Application reliability: At present many applications are developed for wired networks that do not handle network outages and retransmissions well. They rely on TCP, which has been proven not to be well suited for wireless networks. The government requires that fault tolerance be built into the TactSA, Chat, PLI and file transfer applications. The overall solution should be light enough for ultra mobile personal computers and tablet systems that cannot buffer large amounts of data. It shall provide an automatic data structure repair.
Reliable Multicast: The tactical MANET shall consist of at least two MANET networks connected via a commercial router. At any point each MANET must function independently to transfer the data seamlessly to the end client devices. As data flows within one over to the other network, packet-loss due to RF effects will occur. It is necessary to provide a Durability and Retransmission mechanism for application reliability. Such a protocol shall provide end-to-end reliable transport of data streams over generic IP multicast routing and forwarding services as described in RFC 5740. Due to the real-time nature of the data, multicast dissemination is critical to the effective use of the networks.
Application security: Although the radio systems provide encryption capability over the air, it is necessary to provide a second layer of security at the application layer. Third party VPN/IPsec technologies do not natively support multicast and do not provide peer-to-peer topologies. The encryption scheme shall utilize Suite B algorithms for protecting the data prior to traversing outside of the computational device. The approach shall have to be explained and designed for Federal Information Processing Standards (FIPS) accreditation for FIPS PUB 197.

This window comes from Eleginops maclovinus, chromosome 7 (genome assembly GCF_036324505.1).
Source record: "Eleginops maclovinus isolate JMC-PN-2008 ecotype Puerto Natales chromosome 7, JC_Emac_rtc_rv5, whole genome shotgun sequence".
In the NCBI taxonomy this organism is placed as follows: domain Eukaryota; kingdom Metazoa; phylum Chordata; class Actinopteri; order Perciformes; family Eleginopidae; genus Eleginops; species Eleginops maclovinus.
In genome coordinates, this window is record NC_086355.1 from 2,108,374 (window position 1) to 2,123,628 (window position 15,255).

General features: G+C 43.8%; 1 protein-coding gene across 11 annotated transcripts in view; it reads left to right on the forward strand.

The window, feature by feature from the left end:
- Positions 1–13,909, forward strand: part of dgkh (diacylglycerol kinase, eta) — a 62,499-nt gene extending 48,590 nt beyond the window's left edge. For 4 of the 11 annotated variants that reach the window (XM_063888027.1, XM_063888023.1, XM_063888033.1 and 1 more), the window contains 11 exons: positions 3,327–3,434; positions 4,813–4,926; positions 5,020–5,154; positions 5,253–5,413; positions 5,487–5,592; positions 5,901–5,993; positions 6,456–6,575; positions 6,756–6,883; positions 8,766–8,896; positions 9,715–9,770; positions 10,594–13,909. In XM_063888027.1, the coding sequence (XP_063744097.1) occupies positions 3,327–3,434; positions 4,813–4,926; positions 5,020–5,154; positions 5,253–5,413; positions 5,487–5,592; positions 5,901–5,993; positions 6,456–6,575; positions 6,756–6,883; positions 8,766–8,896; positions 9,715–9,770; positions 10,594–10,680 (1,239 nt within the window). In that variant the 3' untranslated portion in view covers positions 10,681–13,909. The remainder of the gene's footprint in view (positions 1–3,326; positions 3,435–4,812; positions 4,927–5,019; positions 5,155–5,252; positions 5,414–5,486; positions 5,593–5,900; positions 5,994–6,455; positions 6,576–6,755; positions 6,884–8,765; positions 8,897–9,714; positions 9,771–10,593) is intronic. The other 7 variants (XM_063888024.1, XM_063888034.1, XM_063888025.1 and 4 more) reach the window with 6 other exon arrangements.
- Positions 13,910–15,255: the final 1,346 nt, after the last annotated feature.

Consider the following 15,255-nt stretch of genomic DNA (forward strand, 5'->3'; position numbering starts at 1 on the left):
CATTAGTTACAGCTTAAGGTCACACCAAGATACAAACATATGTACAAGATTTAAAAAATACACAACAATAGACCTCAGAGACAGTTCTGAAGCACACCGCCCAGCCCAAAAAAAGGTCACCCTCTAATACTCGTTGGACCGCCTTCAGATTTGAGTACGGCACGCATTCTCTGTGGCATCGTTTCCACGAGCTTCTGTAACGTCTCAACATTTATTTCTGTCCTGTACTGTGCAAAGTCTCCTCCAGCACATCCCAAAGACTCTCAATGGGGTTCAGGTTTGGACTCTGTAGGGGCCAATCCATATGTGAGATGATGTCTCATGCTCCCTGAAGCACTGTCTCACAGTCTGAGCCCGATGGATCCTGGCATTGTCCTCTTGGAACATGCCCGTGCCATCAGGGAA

Data structure: Due to numerous Graphic Information System (GIS) display applications it is necessary to utilize RFC validated protocols and extensible markup languages such as XML and derivatives to standardize the data. The objective capability is a seamless data architecture that delivers the network traffic to numerous GIS display technologies such as FalconView and Google Earth. The structure will be defined in a document as well as implemented in the TactSA suite.
Demonstrated capability to perform the work described (such as tangible examples, experience or past performance) are more desirable than novel approaches, although both will be given due consideration. No format for the response is specified and no questions will be answered. Please limit the technical approach to ten (10) pages and the entire submission (including supporting information) shall not exceed thirty (30) pages. Only electronic submissions in Adobe Acrobat 8.0 (or higher) or Microsoft Word (1997-2007) will be accepted (no hard copies). Potential sources must possess an active Facility Clearance (FCL) or be eligible to obtain an FCL at the SECRET level. ...

From: "Tactical Situational Awareness Application Suite" (TactSA), U.S. Special Operations Command (USSOCOM), 21 October 2010